fur in high demand in Europe
felt hats are in fashion
Extraction of natural resources
2.5% of Quebec workers
Transforming raw materials into goods
Manufacturing steel into cars or textiles into clothing
20.4% of workers
The service sector
Real estate
77.1% of Quebec workers
Economy of New France
Economic policy designed to enrich the mother country
more wealth a country has, the more powerful it will be
How do you get more powerful?
Claim colonies to obtain natural resources
Transform natural resources from colonies into manufactured goods and sell them to other countries/colonies
mother country
controls the colony, and uses it for its resources (ex: France)
is a territory under the control of a far-off state (ex: New France)
Colonies supplied the state with specific resources (ex: fur) and were a market for goods made in the mother country
Colonial System
Colonial system: the
mother country
(France) obtained resources from the
(New France)
Economy based on
In New France, the


became the basis of the economy

Triangular trade
(Panos. p. 172) Insert diagram here
The Fur Trade
Fur was the main export of the colony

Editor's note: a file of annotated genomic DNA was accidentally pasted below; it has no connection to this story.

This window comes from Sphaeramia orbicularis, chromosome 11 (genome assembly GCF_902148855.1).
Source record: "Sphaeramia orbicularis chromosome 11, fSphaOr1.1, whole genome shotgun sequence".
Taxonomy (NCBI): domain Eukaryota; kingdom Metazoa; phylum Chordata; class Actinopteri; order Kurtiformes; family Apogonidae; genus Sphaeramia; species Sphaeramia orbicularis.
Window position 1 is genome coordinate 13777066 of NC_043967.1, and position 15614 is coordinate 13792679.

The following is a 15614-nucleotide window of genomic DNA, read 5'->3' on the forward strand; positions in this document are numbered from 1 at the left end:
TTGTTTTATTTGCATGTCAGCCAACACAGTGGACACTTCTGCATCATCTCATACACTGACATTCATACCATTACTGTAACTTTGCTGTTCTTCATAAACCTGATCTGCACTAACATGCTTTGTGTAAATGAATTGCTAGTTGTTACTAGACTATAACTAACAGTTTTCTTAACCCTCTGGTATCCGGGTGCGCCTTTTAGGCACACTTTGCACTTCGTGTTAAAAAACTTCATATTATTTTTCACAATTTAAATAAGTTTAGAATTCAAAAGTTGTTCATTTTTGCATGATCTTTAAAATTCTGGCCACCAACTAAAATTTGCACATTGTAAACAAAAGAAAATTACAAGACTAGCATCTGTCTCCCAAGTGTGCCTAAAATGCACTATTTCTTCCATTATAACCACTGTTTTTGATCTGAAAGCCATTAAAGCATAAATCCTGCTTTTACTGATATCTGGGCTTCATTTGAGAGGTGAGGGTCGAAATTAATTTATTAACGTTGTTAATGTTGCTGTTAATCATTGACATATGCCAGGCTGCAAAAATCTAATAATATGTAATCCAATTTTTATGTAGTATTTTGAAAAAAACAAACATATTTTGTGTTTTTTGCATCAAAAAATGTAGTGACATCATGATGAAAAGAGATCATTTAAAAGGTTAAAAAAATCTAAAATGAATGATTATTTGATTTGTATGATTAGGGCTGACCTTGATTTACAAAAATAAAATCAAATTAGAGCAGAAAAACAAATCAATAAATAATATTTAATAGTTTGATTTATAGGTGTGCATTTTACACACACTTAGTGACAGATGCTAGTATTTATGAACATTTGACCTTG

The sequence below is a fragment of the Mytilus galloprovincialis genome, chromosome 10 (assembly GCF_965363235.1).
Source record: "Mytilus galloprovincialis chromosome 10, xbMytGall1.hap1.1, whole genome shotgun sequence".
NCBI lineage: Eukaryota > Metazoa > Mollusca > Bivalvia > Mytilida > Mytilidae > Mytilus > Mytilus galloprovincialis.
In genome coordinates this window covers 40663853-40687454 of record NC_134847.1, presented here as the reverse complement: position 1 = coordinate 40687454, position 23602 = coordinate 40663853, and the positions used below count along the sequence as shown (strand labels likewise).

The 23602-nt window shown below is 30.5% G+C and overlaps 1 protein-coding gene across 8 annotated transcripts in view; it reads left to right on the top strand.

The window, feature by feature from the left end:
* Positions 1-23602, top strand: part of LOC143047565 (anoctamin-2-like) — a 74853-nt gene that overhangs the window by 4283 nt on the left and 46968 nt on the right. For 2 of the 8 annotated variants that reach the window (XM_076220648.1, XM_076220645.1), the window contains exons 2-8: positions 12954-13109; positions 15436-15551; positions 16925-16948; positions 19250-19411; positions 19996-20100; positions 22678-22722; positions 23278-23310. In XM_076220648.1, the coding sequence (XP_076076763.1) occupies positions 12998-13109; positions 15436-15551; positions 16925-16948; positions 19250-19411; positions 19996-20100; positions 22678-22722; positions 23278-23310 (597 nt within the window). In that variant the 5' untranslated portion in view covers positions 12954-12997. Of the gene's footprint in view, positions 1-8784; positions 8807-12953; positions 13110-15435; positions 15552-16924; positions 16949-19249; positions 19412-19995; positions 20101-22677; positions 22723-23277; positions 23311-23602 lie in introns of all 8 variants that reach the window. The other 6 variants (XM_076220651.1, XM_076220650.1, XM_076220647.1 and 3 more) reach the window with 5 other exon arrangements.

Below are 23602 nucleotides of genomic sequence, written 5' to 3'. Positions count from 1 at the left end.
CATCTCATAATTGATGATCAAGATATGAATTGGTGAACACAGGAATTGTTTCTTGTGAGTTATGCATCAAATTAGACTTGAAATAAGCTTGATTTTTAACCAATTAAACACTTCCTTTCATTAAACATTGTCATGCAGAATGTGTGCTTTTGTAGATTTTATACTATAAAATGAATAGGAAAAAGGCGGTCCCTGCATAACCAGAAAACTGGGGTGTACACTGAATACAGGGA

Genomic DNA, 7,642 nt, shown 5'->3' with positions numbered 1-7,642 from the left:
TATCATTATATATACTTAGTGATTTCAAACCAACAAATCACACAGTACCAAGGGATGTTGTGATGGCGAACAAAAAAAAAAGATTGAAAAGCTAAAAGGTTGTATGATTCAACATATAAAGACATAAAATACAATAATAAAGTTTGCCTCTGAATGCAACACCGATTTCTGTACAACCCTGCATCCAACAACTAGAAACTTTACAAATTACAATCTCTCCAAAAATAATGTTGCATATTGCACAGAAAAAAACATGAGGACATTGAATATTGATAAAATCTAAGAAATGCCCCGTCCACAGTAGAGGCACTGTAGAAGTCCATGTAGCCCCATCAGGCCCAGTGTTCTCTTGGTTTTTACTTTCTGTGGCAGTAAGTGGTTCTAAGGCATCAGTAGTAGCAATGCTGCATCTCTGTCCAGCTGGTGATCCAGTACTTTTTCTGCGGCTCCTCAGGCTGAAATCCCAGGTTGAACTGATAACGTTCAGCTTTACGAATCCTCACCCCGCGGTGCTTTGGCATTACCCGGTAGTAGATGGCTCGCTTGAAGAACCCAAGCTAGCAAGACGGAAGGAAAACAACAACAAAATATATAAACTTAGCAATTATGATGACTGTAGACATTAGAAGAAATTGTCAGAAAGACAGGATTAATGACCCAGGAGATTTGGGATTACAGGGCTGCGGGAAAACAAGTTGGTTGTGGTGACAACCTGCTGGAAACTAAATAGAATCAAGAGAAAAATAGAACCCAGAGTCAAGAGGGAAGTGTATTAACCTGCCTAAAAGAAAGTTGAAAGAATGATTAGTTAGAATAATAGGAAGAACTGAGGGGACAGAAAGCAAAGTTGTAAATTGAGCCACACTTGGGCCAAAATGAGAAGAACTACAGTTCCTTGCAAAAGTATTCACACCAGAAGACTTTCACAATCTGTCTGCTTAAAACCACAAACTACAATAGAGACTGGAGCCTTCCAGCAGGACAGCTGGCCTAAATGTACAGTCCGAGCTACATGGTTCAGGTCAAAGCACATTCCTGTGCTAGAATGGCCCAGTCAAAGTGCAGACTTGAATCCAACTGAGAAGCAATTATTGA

How the fur trade worked:
(Drawing here)

Consequences of the fur trade on society and territory:
trading posts
were established
of the colony was
the territory expanded
It also led to a
with the 13 colonies over control of fur, wars
Circulation of European products through Native trade networks
Natives begin to harvest more furs
•Economic policy designed to enrich the mother country
•The more wealth a country has the more powerful it will be
•How do you get more powerful?
Claim colonies to obtain their natural resources
Transform raw materials from colonies into manufactured goods
Sell them to other countries/colonies
Agriculture was the
most popular economic activity
in New France
At first, inhabitants practiced
Later, farmers' surpluses also fed cities and contributed to exports

Agriculture-related processing activities:
grinding grain
brewing beer
manufacturing canvas and rigging

Effect on territory: